Friday, June 9, 2017

Spokane public defender recognized for dedication to helping poor defendants

Posted By on Fri, Jun 9, 2017 at 4:52 PM

click to enlarge Francis Adewale, a public defender for the city of Spokane, is being recognized for his work with the poor and disadvantaged.
Francis Adewale, a public defender for the city of Spokane, is being recognized for his work with the poor and disadvantaged.

When Spokane public defender Francis Adewale first arrived in the United States — and eventually in Spokane — from his home country of Nigeria, his image of America was rocked.

"I never believed that people in America would be living under bridges," Adewale says. "The image of America is prosperity. So when I came here and saw that my clients were on the streets, I really put my heart into this."

Adewale is one of the leaders of the city of Spokane's innovative Community Court, which handles quality-of-life crimes and pushes people toward services and away from jail.

Adewale also runs a free legal clinic in Spokane Valley, and tonight he's being honored for his work with the President's Award from the Washington Association of Criminal Defense Lawyers.

The award is given for "achievement in a particular case or series of related cases, or long-time service to the criminal defense bar," according to a news release from the association.

"Francis' professional and personal life has been dedicated to community outreach to the poorest and most disadvantaged people in our communities," says Kathy Knox, who runs the city's public defender office. "And he is well-deserving of this award."

In a phone conversation ahead of the ceremony in Chelan, Washington, Adewale tells the story of his move to the U.S. Almost on a whim, a friend entered him in the application lottery for a green card. He moved here without knowing a soul.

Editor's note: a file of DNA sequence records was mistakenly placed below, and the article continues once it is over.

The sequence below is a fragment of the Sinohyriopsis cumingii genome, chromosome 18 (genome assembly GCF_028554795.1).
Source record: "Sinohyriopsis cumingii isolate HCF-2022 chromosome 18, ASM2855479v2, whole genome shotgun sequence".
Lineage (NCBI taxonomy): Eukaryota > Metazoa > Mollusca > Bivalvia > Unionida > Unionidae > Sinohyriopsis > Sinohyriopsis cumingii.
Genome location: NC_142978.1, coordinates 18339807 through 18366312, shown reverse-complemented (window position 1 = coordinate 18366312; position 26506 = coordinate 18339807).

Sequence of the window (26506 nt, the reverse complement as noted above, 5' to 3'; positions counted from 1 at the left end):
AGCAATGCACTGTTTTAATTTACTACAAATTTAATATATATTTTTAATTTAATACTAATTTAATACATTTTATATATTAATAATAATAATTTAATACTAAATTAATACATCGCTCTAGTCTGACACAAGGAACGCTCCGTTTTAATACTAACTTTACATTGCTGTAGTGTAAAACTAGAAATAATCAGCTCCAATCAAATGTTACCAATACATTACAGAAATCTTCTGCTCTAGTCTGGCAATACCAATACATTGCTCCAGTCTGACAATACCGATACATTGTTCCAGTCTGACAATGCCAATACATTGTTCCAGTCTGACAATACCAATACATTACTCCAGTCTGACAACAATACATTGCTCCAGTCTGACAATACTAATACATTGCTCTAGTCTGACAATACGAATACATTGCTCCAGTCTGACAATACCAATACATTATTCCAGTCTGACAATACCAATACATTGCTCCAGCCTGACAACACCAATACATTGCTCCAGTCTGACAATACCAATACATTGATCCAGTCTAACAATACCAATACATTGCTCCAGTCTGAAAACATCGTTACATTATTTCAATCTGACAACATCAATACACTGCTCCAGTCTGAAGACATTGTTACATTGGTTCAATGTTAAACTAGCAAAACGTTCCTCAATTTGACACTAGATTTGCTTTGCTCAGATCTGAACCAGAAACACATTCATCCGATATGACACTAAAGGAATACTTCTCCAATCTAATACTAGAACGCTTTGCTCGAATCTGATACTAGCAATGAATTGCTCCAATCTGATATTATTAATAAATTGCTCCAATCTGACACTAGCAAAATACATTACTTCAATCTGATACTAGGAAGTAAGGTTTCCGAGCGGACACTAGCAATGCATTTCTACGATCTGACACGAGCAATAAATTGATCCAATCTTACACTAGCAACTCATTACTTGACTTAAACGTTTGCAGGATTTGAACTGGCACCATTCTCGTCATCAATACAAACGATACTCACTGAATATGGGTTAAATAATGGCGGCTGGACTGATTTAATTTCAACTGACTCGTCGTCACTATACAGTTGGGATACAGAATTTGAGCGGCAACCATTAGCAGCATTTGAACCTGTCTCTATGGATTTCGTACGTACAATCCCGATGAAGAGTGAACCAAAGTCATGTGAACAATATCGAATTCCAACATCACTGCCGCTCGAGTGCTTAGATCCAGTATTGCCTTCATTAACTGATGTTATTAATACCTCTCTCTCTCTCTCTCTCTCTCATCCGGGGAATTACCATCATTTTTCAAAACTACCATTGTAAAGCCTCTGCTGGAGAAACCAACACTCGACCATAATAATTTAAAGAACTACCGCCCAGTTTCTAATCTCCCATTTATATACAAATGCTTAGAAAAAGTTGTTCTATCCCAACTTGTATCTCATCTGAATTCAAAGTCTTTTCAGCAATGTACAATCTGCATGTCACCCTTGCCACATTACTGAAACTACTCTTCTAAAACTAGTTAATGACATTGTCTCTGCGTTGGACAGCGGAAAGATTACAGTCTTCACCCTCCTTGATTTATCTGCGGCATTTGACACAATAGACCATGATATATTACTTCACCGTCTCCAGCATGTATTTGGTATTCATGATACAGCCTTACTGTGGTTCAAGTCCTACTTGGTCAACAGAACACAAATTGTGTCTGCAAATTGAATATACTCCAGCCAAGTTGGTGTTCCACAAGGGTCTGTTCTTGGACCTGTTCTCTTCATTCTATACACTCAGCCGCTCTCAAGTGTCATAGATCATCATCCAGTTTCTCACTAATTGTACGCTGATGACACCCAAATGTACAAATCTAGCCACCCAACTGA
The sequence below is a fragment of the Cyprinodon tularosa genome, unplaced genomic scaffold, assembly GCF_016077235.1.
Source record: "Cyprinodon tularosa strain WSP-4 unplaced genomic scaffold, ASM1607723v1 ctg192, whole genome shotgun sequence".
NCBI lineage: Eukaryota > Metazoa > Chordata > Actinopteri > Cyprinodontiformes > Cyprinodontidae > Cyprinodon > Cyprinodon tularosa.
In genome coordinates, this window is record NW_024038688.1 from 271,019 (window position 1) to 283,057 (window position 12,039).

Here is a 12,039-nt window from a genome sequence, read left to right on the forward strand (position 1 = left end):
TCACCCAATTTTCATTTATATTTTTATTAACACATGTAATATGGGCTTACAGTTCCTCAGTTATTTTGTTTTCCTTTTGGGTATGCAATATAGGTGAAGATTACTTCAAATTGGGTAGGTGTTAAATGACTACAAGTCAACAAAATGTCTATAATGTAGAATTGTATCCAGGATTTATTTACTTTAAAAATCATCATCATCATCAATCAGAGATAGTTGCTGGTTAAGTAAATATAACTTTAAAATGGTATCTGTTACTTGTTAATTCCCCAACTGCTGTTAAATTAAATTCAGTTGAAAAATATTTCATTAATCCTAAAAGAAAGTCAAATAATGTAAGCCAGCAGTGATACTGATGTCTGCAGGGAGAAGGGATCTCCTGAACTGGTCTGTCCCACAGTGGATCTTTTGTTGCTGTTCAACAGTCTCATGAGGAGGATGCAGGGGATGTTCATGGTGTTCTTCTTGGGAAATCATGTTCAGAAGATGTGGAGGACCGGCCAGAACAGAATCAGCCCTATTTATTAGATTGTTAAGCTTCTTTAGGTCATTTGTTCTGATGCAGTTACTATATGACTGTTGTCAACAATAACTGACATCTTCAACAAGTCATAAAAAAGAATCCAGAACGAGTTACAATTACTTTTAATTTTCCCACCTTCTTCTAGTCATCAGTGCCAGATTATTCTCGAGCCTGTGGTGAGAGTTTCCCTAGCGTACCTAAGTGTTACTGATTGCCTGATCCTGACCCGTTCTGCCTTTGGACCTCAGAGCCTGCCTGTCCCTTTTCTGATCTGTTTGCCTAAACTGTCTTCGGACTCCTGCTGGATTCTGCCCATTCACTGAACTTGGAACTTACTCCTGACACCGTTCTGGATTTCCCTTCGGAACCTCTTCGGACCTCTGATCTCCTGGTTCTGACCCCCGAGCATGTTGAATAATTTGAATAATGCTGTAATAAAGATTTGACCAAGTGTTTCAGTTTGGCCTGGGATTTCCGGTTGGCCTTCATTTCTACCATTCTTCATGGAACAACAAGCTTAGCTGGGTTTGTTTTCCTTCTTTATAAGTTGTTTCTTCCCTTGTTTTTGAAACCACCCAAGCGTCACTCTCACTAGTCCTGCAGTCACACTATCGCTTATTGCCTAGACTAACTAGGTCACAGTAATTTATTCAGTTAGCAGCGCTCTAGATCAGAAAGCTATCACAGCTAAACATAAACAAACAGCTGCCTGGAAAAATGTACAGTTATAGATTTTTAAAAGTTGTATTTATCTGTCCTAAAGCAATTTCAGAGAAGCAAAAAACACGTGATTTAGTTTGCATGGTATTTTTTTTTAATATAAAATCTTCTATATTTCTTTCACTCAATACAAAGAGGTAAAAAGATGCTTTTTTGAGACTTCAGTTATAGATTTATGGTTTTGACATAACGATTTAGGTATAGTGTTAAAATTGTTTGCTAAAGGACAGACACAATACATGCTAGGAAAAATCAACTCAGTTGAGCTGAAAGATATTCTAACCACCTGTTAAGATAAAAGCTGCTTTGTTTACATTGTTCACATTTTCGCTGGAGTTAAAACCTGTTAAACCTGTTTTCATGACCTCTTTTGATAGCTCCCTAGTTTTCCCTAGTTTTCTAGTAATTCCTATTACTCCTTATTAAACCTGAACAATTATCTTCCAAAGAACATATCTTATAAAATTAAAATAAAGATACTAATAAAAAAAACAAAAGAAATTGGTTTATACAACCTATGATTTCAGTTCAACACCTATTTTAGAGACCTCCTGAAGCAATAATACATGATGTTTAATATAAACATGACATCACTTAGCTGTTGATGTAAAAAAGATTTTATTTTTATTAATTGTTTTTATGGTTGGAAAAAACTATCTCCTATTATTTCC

After living in Washington, D.C., for a couple of years, Adewale took a job with the city's public defender office in Spokane. He won his first six trials, he jokes, in spite of his heavy African accent.

"Jurors were willing to give me a chance," he says. "I had DUI cases, domestic violence cases, and my accent then wasn't as good as it is now. But jurors were willing to take time and listen to me, and give me a chance to make an argument for my client."

That patience, he says, was heartening, and since 2013, he has worked closely in a team made of prosecutors, defense attorneys and judges to shape the Community Court, which has become a model for other cities.

Recently, the city announced the therapeutic court will expand into other neighborhoods. The court currently handles crimes in the downtown core.

In 2013, Adewale received the first City of Spokane Human Rights Award. In addition to Community Court, he's established the American Law and Justice Workshop to help educate immigrants about the U.S. legal system, and has served on multiple committees within the Washington State Bar Association and the Washington Supreme Court. He's also on the Governor's Statewide Reentry Council, which helps former inmates transition back into the community.

"What I'm doing now [in Community Court] is a lot tougher than going to trial," Adewale says. "I'm looking people in the eye and telling them they need to change their lives completely. Some of them have never lived in a home."

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About The Author

Mitch Ryals

Mitch covers cops, crime and courts for the Inlander. He moved to Spokane in 2015 from his hometown of St. Louis, and is a graduate of the University of Missouri. He likes bikes, beer and baseball. And coffee. He dislikes lemon candy, close-mindedness and liars. And temperatures below 40 degrees.